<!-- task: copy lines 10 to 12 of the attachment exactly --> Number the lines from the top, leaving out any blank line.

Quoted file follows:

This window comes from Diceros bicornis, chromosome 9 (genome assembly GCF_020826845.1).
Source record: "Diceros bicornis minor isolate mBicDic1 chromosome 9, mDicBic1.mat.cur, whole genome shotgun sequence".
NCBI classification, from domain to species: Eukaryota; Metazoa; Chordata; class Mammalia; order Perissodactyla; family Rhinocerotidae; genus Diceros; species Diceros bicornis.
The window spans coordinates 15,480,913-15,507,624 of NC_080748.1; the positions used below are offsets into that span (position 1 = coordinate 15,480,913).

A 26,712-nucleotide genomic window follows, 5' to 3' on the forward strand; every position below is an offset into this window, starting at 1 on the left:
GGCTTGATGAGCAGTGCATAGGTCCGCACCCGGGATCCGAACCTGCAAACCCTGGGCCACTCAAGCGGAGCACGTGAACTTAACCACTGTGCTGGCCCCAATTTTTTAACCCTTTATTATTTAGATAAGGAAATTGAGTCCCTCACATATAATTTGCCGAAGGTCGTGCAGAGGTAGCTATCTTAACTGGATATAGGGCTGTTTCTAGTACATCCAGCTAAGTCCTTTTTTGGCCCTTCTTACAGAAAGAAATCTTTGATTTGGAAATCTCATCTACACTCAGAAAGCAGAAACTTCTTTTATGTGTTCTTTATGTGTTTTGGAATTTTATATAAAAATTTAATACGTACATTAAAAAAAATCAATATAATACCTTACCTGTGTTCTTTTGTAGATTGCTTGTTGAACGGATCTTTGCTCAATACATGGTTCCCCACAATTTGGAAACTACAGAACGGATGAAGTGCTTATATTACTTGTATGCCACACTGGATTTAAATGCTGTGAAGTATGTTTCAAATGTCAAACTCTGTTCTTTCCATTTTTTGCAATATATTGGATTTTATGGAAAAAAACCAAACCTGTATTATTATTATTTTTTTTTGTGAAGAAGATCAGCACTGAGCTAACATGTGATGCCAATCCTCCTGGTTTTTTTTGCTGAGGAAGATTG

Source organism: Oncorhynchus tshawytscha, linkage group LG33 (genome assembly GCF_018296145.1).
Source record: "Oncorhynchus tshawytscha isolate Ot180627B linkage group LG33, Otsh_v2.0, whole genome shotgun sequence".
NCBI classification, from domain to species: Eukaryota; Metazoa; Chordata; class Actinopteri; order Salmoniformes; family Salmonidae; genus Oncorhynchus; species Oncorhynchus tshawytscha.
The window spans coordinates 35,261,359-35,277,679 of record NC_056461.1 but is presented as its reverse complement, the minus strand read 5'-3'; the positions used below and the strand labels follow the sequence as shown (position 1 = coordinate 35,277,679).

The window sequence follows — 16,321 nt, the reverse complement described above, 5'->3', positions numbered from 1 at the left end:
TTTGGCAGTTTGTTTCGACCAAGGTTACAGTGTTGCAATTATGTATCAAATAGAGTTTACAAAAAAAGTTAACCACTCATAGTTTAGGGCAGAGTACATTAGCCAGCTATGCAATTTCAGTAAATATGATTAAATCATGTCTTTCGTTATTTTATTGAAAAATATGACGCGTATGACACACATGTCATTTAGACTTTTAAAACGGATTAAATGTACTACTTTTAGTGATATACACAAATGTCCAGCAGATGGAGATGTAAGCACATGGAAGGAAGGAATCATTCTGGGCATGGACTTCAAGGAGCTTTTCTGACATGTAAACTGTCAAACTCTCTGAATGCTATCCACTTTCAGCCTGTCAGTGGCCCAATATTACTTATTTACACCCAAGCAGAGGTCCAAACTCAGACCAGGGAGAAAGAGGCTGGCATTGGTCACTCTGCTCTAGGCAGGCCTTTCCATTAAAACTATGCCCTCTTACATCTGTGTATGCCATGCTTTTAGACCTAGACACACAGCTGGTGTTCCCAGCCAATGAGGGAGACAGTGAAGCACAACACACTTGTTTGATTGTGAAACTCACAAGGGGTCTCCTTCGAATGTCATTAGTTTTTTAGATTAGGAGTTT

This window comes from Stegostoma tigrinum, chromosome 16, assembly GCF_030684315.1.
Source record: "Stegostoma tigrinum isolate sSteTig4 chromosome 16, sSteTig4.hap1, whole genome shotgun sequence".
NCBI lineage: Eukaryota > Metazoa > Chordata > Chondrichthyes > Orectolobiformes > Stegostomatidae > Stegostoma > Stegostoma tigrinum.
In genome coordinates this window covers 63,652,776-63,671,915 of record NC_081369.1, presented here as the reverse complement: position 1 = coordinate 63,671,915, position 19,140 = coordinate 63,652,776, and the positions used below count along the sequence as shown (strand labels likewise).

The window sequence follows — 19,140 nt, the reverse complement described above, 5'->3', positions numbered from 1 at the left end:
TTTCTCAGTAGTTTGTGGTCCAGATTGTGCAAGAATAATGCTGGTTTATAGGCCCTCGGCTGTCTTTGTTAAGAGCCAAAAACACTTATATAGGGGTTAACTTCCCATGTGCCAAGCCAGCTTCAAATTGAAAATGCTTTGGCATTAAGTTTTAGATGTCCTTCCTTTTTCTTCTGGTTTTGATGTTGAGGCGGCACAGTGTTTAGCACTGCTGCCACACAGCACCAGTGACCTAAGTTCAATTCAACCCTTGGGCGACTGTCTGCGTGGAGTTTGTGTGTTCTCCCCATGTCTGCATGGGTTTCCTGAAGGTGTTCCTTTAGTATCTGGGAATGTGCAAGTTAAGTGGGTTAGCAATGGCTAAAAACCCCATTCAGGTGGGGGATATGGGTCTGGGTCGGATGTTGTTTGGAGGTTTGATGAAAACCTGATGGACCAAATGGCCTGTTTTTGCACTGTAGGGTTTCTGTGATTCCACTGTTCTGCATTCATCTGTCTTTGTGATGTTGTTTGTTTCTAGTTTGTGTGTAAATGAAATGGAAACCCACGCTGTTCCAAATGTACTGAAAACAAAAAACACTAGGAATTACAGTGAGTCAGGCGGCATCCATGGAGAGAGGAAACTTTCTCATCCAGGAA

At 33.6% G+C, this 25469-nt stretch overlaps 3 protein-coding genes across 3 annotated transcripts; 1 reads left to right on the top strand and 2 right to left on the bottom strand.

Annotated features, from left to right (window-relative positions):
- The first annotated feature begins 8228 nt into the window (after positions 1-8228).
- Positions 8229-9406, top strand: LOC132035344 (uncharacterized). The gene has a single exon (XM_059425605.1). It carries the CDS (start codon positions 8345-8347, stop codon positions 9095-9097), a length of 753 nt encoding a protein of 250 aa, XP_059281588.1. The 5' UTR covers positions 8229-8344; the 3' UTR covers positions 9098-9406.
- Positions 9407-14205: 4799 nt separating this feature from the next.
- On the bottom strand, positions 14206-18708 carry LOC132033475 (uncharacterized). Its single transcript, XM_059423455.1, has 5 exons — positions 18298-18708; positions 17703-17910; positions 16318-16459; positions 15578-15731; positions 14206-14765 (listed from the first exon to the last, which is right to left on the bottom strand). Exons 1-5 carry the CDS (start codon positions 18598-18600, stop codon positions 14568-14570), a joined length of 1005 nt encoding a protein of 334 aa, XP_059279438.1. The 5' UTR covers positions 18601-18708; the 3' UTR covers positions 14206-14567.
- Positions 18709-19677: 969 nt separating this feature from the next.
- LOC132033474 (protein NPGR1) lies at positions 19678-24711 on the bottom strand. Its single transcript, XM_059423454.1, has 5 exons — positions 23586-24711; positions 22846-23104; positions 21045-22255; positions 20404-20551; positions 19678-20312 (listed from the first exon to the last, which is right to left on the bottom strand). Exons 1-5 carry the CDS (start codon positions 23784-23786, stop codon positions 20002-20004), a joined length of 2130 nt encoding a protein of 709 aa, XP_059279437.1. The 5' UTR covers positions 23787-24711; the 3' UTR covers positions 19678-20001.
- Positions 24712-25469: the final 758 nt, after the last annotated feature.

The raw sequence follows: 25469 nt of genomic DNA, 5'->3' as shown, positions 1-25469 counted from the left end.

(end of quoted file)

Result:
The window spans coordinates 35,261,359-35,277,679 of record NC_056461.1 but is presented as its reverse complement, the minus strand read 5'-3'; the positions used below and the strand labels follow the sequence as shown (position 1 = coordinate 35,277,679).

The window sequence follows — 16,321 nt, the reverse complement described above, 5'->3', positions numbered from 1 at the left end:
TTTGGCAGTTTGTTTCGACCAAGGTTACAGTGTTGCAATTATGTATCAAATAGAGTTTACAAAAAAAGTTAACCACTCATAGTTTAGGGCAGAGTACATTAGCCAGCTATGCAATTTCAGTAAATATGATTAAATCATGTCTTTCGTTATTTTATTGAAAAATATGACGCGTATGACACACATGTCATTTAGACTTTTAAAACGGATTAAATGTACTACTTTTAGTGATATACACAAATGTCCAGCAGATGGAGATGTAAGCACATGGAAGGAAGGAATCATTCTGGGCATGGACTTCAAGGAGCTTTTCTGACATGTAAACTGTCAAACTCTCTGAATGCTATCCACTTTCAGCCTGTCAGTGGCCCAATATTACTTATTTACACCCAAGCAGAGGTCCAAACTCAGACCAGGGAGAAAGAGGCTGGCATTGGTCACTCTGCTCTAGGCAGGCCTTTCCATTAAAACTATGCCCTCTTACATCTGTGTATGCCATGCTTTTAGACCTAGACACACAGCTGGTGTTCCCAGCCAATGAGGGAGACAGTGAAGCACAACACACTTGTTTGATTGTGAAACTCACAAGGGGTCTCCTTCGAATGTCATTAGTTTTTTAGATTAGGAGTTT